The US Army’s deputy chief of staff for program development is betting the service’s future vertical lift platform will be optionally manned, but doesn’t believe the Army should rule out a fully unmanned rotorcraft either.
The Army is leading the FVL effort, a joint programme that includes the US Air Force and Marine Corps, which would create a common helicopter across the US armed forces. Earlier this summer, the Marine Corps’ deputy commandant for aviation vouched for an optionally manned plan for the next generation of medium-lift, long-range rotorcraft.
“Personally, I could easily see unmanned rotary wing aircraft in the future,” Lt Gen Mike Murray said this week. “I think the reality of what will end up with is ‘optionally manned’ given that there is not a consensus on my opinion.”
Although Murray and Marine Corps Lt Gen Jon Davis are not completely aligned on the FVL requirements, the branches have time to arrive at an agreement. The Army will not be able to afford FVL until the service stops funding the Lockheed Martin/Sikorsky UH-60 and Boeing AH-64 Apache, Murray says.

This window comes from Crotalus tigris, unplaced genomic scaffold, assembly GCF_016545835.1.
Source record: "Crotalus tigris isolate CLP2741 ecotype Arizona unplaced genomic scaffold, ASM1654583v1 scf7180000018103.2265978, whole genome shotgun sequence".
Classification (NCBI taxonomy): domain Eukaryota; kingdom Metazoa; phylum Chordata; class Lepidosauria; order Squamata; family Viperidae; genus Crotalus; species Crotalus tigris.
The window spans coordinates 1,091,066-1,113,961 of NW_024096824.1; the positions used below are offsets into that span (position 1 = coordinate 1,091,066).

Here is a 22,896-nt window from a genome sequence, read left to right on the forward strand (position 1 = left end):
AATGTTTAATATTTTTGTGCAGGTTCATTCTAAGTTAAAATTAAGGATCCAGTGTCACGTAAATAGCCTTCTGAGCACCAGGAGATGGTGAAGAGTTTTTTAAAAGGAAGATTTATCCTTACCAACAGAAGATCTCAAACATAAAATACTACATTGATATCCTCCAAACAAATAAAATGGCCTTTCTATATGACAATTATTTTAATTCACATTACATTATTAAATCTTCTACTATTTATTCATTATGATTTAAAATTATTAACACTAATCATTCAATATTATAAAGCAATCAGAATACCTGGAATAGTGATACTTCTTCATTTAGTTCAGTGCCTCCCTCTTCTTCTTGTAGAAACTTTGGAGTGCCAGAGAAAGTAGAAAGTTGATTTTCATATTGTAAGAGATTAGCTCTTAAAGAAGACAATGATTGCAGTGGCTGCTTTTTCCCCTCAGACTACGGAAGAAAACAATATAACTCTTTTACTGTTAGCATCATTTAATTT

“There’s no money to do it concurrently,” he says.
FVL will include four different classes of helicopters, with class 2 fulfilling the Apache’s attack role and the UH-60’s utility mission. The next-generation aircraft, which would combine the speed of a fixed wing aircraft with a helicopter’s vertical lift capabilities, could be fielded by the 2030s. But the FVL effort would create a diverse family of helicopters with several missions, not just one platform with a few variants. The rotorcraft would recapitalise the Bell OH-58 Kiowa Warrior and Boeing CH-47 Chinook, as well as fulfill a heavy lift mission similar to the Lockheed Martin C-130 transport aircraft. For the Marines, the rotorcraft could offer a cheaper version of the MV-22 Osprey for a medium assault mission.
Mike Hirschberg, executive director of the American Helicopter Society (AHS) International, agreed FVL could be either unmanned or optionally manned, given its diverse mission sets. Hirschberg foresees half a dozen different aircraft for FVL, which could open up contracts to various manufacturers.
“They’re not necessarily going to be related; it’s not like Sikorsky or Bell is going to win everything,” he says. In addition, the Pentagon is “looking to maximise commonality for cockpits and engines.”